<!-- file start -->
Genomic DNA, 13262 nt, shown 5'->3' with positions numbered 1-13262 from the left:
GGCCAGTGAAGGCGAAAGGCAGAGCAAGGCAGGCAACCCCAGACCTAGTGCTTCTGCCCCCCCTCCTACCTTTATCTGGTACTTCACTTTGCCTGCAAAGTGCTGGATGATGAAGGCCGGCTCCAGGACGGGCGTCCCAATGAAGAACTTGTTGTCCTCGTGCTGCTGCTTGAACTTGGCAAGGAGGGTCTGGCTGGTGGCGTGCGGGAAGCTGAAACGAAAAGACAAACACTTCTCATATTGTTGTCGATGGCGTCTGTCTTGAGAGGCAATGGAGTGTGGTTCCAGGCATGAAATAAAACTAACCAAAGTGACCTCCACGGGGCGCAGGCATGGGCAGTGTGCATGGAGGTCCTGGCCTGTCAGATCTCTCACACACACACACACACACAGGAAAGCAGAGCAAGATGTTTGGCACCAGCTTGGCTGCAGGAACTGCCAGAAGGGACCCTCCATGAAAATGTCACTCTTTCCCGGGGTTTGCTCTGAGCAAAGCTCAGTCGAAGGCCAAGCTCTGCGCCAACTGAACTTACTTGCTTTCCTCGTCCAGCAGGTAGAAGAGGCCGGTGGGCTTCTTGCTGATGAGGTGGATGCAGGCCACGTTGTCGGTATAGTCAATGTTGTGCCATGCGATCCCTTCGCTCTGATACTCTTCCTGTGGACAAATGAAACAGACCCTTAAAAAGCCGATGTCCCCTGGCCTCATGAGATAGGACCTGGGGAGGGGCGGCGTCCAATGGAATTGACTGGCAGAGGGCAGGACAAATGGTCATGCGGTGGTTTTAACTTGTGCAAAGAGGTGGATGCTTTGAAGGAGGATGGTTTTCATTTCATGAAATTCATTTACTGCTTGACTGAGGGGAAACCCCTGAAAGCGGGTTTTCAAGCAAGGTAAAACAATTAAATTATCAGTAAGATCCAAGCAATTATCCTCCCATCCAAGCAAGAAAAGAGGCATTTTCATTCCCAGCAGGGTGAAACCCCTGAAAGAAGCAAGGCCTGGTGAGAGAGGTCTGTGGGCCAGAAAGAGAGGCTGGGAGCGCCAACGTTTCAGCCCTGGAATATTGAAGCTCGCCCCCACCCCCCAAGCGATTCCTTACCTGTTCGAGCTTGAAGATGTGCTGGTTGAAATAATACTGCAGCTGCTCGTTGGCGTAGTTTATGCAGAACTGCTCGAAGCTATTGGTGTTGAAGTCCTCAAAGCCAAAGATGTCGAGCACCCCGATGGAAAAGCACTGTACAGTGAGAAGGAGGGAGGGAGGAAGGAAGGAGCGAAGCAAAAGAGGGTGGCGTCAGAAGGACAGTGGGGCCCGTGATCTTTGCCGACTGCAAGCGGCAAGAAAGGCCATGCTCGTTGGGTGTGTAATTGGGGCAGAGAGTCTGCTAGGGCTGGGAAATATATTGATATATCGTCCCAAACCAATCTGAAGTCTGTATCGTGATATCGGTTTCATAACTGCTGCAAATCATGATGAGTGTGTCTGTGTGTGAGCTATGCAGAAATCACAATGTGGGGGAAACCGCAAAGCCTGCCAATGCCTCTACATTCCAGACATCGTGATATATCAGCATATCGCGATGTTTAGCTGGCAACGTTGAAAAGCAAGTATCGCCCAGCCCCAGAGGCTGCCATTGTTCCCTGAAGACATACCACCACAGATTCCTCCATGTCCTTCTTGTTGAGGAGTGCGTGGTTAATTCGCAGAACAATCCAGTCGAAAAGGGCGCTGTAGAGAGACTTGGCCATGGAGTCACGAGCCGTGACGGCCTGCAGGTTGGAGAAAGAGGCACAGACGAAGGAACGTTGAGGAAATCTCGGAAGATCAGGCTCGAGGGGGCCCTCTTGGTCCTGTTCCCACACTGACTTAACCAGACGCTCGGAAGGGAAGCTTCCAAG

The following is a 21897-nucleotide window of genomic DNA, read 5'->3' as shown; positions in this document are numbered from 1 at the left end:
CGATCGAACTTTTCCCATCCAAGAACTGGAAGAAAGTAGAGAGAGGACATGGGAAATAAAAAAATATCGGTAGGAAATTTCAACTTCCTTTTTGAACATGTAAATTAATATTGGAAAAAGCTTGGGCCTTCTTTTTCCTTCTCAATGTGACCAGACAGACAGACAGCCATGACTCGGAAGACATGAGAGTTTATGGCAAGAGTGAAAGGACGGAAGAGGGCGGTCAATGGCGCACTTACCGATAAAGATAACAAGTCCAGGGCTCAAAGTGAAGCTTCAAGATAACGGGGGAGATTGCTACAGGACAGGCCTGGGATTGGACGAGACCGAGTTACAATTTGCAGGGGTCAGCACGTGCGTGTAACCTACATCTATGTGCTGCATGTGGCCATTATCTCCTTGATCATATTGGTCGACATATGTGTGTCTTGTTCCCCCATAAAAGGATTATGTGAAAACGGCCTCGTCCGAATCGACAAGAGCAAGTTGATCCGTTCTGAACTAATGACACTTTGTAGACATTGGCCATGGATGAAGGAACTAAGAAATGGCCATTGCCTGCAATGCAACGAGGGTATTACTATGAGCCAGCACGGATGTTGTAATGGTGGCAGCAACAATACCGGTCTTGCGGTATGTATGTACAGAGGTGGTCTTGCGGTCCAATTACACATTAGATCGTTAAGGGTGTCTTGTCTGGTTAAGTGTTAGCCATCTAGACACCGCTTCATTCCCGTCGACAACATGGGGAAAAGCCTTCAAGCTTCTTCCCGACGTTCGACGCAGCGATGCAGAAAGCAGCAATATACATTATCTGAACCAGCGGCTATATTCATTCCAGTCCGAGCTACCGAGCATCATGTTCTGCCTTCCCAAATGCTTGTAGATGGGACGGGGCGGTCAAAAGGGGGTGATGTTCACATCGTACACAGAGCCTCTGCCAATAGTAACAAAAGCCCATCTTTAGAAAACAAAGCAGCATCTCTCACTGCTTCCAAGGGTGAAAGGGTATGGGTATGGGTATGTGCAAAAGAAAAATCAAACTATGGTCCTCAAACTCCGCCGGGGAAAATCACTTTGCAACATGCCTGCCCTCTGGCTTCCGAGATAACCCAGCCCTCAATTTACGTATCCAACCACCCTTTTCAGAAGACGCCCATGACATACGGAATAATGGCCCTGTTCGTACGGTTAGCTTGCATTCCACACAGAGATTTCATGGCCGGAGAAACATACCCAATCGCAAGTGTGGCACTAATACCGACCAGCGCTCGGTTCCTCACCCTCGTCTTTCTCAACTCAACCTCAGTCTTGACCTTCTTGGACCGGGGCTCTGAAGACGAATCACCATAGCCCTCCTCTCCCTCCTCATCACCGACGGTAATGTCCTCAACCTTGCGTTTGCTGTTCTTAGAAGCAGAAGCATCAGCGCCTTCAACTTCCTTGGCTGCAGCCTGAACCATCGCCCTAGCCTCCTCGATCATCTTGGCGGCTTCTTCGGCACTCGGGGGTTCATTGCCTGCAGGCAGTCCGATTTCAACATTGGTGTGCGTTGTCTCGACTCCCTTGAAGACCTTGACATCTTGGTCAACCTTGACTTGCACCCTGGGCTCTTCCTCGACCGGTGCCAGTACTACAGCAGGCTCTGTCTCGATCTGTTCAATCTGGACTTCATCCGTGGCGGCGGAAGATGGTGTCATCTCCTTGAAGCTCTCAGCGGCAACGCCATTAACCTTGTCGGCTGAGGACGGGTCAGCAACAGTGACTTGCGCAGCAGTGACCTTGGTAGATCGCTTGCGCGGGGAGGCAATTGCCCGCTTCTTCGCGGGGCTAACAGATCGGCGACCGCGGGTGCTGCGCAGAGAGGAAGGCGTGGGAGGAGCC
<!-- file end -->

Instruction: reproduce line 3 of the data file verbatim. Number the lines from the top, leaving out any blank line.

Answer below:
The following is a 21897-nucleotide window of genomic DNA, read 5'->3' as shown; positions in this document are numbered from 1 at the left end: